October 25, 2010

So what went wrong?

"You can learn more from failure than success. In failure you're forced to find out what part did not work. But in success you can believe everything you did was great, when in fact some parts may not have worked at all. Failure forces you to face reality." 
~ Fred Brooks

It has been a week now, and I have been mulling over what I either did wrong, or what I could have done better. It felt like I had put more work into training than was reflected in a four minute improvement over a flatter course. At some point shortly after my marathon finish, I wondered, "have I simply reached what my body is capable of? Have I reached my peak?"  But I don't think that is true. I think I still have room for improvement, it is just that the gains are going to be smaller, and will take more effort to achieve.

I'll start first by saying I am happy with my effort on marathon morning. I enjoyed much of the day and walked away with a PR. Some additional positives - I ran at the pace I planned for the first 18 miles, so I don't think I went out too fast. Additionally, the difference (drop off) between the first and second half of the race was my smallest ever (about two and a half minutes). And according to the results page, over the last eight miles I passed 80 people, while being passed by only 19 (it sure didn't feel that way).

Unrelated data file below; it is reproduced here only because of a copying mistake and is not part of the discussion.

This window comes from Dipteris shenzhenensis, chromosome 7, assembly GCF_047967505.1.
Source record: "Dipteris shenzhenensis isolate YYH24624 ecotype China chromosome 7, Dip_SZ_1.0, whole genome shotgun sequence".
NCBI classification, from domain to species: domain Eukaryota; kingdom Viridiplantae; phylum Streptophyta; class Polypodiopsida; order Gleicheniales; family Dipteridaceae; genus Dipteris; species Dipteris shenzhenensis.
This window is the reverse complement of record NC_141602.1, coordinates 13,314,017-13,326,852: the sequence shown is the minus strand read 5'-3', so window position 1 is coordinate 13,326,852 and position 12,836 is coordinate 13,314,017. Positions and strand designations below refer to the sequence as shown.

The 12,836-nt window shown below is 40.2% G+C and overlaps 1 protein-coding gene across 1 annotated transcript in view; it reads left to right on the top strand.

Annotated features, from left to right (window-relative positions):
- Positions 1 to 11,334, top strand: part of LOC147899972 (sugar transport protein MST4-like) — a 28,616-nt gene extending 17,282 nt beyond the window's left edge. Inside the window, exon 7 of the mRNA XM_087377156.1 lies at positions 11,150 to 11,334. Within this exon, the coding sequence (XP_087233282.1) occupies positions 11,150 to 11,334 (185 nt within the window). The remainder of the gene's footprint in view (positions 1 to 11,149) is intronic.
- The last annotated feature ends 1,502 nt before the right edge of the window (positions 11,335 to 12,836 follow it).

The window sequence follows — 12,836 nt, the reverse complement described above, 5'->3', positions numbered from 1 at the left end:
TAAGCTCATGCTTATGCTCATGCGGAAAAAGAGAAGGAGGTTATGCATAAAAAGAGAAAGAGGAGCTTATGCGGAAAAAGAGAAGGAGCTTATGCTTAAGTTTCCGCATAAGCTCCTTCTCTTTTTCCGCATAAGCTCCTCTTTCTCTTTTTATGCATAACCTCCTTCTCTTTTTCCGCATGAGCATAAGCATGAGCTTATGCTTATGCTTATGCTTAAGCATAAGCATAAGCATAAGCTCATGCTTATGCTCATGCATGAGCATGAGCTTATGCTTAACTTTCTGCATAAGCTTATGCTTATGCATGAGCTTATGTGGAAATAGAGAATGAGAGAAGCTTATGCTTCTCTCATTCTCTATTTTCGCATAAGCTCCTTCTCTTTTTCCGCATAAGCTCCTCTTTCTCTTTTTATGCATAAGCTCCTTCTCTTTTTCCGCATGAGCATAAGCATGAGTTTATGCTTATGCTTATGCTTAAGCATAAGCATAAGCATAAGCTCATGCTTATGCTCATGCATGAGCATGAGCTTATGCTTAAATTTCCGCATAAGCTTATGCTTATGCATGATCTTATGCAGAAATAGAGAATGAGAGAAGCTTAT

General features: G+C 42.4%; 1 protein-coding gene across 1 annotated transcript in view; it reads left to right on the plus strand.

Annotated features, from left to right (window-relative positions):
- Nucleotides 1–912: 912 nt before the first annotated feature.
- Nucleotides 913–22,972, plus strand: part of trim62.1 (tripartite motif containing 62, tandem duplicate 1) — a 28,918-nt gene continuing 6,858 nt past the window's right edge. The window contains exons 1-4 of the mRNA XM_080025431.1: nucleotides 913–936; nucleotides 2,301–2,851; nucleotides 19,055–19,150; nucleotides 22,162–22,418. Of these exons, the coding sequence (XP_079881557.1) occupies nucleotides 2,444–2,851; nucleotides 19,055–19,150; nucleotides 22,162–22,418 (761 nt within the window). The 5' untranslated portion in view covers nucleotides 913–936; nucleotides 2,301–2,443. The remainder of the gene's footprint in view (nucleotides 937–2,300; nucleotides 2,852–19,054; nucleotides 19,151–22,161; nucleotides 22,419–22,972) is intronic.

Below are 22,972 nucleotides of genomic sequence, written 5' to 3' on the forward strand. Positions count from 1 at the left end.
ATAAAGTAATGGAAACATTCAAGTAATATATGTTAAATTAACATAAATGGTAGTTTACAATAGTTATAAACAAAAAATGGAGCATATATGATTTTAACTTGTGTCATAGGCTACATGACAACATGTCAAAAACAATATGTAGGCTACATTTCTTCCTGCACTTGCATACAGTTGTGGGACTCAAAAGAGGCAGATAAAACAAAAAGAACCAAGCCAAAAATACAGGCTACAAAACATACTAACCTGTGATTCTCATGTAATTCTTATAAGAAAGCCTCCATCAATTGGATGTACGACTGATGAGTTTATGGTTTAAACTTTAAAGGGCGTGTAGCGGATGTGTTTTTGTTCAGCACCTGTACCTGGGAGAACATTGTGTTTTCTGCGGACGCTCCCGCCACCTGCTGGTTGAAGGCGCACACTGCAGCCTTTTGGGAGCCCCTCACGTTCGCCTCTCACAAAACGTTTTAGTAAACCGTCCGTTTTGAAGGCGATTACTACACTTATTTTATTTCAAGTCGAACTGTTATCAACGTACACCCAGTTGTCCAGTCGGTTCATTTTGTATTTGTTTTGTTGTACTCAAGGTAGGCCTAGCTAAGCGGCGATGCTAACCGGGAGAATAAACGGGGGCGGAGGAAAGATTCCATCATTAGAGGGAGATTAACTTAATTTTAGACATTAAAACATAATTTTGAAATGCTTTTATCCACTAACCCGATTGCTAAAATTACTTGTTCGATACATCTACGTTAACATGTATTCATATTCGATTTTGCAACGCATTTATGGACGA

But of course I was hoping to do better, and I always want to learn from my mistakes. After a week of recovery and post-game analysis, I have a few educated guesses.

I was feeling pretty run down during my two week taper, when instead I should have been regaining some strength. The shorter runs weren't any easier, and there was certainly no spring in my step. My 20 mile training runs leading up to the taper were run at near marathon pace, and that may have been a mistake. I may have burned myself out a little bit, or as someone said, "used my race day effort two weeks too early".

I had considered skipping my last interval session before the marathon, but I followed the schedule rather than trusting how my body felt. The schedule isn't written in stone, and I need to trust how I feel. Since I am training with more speed and distance these days, I may want to go back to a three week taper as well. My higher than average heart rate on marathon morning, and the fact that I have been sick since the marathon are other indications of burn out.

It feels like my fueling was off, but I just don't have an easy thing to point to. I was completely out of gas at the finish, and the fact that the Coke made such a difference seems to reinforce that I was low on sugar. I had a light breakfast two hours before the marathon, which I don't do in training, so it would seem I started out better fueled. I took in the same number of gels as I did in training, but drank less of the sports drink. I didn't care much for the taste of the Powerade, but maybe I should have been taking more in anyway. I drank plenty of water, but there are electrolytes in the gels, so I don't think I was overly dehydrated or hyponatremic.

In looking things over, it feels like most of the mistakes were made before I even reached the start line. Preparation rather than execution problems. Try as I might to pinpoint the solution, it looks like it will continue to be trial and error.

1 comment:

matt said...

I know what your problem was:

You only had one measly Jack and Coke the night before. You should have had at least 6 or seven.

Then you could have run off the hangover the first half and sprinted the second half and ended feeling great.

You were begging for a coke at the finish when what you really needed was a J&C!